Hanoi: best for city life

Fruit seller heading to market. Photo by Matt Munro

It’s rush hour in Hanoi, and the streets of the city’s Old Quarter throng with hundreds of scooters. The pavement and the central reservation are fair game in the chaos; zebra crossings exist more as a personal challenge than a guarantee of safe passage. Hanoi is a city that refuses to grow old gracefully – a millennium-old capital of crumbling pagodas and labyrinthine streets, now undergoing a werewolf-like transformation into a 21st-century Asian metropolis. In the Old Quarter, ancient temples now neighbour karaoke joints, and dynasties of artisans ply their trade next to shops selling cuddly toys the size of grizzly bears.

Few have studied the changing face of the city as closely as Do Hien, an artist who has spent a lifetime painting Hanoi’s streets. He welcomes me to his studio, and idly leafs through sketches of city life – couples waltzing beside the willows of Hoan Kiem Lake, and alleyways where hawkers prepare steaming bowls of pho. ‘Hanoi is a place that runs in your blood,’ Hien says thoughtfully, sitting cross-legged among stubs of incense sticks and paintbrushes strewn across his studio floor. ‘Had I not lived in this city I might not be able to paint like I do.’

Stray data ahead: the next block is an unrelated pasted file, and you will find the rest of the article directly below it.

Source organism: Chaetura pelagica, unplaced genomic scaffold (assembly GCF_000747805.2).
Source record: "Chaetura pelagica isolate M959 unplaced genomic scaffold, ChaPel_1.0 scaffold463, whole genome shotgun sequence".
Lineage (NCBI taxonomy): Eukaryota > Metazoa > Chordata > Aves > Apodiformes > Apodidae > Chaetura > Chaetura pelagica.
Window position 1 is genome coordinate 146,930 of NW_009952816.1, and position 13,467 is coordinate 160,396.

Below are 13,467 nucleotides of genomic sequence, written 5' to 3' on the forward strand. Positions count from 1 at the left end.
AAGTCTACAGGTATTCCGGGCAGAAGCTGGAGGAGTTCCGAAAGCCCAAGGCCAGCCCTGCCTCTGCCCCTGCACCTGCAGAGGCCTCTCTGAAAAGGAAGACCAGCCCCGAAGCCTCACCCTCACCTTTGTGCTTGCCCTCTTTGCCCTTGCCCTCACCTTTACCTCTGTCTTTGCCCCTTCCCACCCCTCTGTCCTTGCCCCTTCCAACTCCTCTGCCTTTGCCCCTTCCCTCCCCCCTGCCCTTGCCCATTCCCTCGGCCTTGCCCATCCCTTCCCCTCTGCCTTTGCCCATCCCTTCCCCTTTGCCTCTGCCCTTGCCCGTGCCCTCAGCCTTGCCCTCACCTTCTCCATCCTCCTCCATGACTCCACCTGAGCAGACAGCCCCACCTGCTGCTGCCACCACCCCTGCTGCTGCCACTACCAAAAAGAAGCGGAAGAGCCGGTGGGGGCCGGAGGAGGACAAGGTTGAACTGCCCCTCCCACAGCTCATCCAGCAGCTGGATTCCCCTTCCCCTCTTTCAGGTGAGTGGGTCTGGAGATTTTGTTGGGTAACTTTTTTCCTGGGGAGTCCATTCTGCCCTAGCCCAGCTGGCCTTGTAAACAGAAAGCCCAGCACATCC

Sapa: best for walking

Ripening paddies near Sapa. Photo by Matt Munro

An evening fog hangs over Sapa. Clouds sporadically open up a bit to reveal a village, a chunk of a mountain, a patch of jungle, before obscuring them from view again, like stage scenery sliding into the wings. Eventually the clouds lift, and the Hoang Lien mountain range emerges. It is a landscape of extraordinary beauty – the Asian highlands half-remembered from childhood picture books and martial-arts films. Above are peaks thick to their summits with greenery. Below, rice terraces run down the hillsides at right angles, as neatly as the folds in origami paper.

Sapa is a town where the weather seems to operate on random rotation – switching between brilliant sunshine, thick fog, driving rain and occasionally a dusting of snow, before coming full circle to brilliant sunshine, often all within the space of a few minutes. A hill station settled by Vietnam’s French colonists, Sapa now serves as a trailhead for hikers happy to run the meteorological lottery of a walk in these mountains. ‘We have four seasons in one day here,’ explains Giang Thi Mo, my guide, shimmying along the edge of a rice paddy as a rain cloud approaches. ‘There’s no way to predict the weather – just be lucky!’